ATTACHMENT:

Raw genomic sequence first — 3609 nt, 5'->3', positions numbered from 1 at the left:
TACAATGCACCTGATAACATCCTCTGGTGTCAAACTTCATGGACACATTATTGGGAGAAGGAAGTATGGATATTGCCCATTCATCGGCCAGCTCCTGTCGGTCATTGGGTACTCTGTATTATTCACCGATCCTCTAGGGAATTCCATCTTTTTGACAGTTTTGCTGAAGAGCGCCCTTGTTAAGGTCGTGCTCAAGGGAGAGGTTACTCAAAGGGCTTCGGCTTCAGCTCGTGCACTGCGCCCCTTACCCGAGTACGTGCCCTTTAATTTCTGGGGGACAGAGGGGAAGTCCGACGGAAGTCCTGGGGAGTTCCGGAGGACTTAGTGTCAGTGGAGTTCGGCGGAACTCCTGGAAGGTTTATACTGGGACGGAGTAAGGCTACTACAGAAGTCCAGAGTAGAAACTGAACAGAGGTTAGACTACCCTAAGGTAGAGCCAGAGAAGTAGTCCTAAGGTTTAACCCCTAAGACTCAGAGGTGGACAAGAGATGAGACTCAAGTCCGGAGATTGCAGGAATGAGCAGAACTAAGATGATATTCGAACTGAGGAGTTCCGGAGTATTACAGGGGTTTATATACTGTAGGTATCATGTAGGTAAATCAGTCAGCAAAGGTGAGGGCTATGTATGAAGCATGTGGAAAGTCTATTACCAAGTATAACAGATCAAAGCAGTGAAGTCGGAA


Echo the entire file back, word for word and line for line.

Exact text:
Raw genomic sequence first — 3609 nt, 5'->3', positions numbered from 1 at the left:
TACAATGCACCTGATAACATCCTCTGGTGTCAAACTTCATGGACACATTATTGGGAGAAGGAAGTATGGATATTGCCCATTCATCGGCCAGCTCCTGTCGGTCATTGGGTACTCTGTATTATTCACCGATCCTCTAGGGAATTCCATCTTTTTGACAGTTTTGCTGAAGAGCGCCCTTGTTAAGGTCGTGCTCAAGGGAGAGGTTACTCAAAGGGCTTCGGCTTCAGCTCGTGCACTGCGCCCCTTACCCGAGTACGTGCCCTTTAATTTCTGGGGGACAGAGGGGAAGTCCGACGGAAGTCCTGGGGAGTTCCGGAGGACTTAGTGTCAGTGGAGTTCGGCGGAACTCCTGGAAGGTTTATACTGGGACGGAGTAAGGCTACTACAGAAGTCCAGAGTAGAAACTGAACAGAGGTTAGACTACCCTAAGGTAGAGCCAGAGAAGTAGTCCTAAGGTTTAACCCCTAAGACTCAGAGGTGGACAAGAGATGAGACTCAAGTCCGGAGATTGCAGGAATGAGCAGAACTAAGATGATATTCGAACTGAGGAGTTCCGGAGTATTACAGGGGTTTATATACTGTAGGTATCATGTAGGTAAATCAGTCAGCAAAGGTGAGGGCTATGTATGAAGCATGTGGAAAGTCTATTACCAAGTATAACAGATCAAAGCAGTGAAGTCGGAA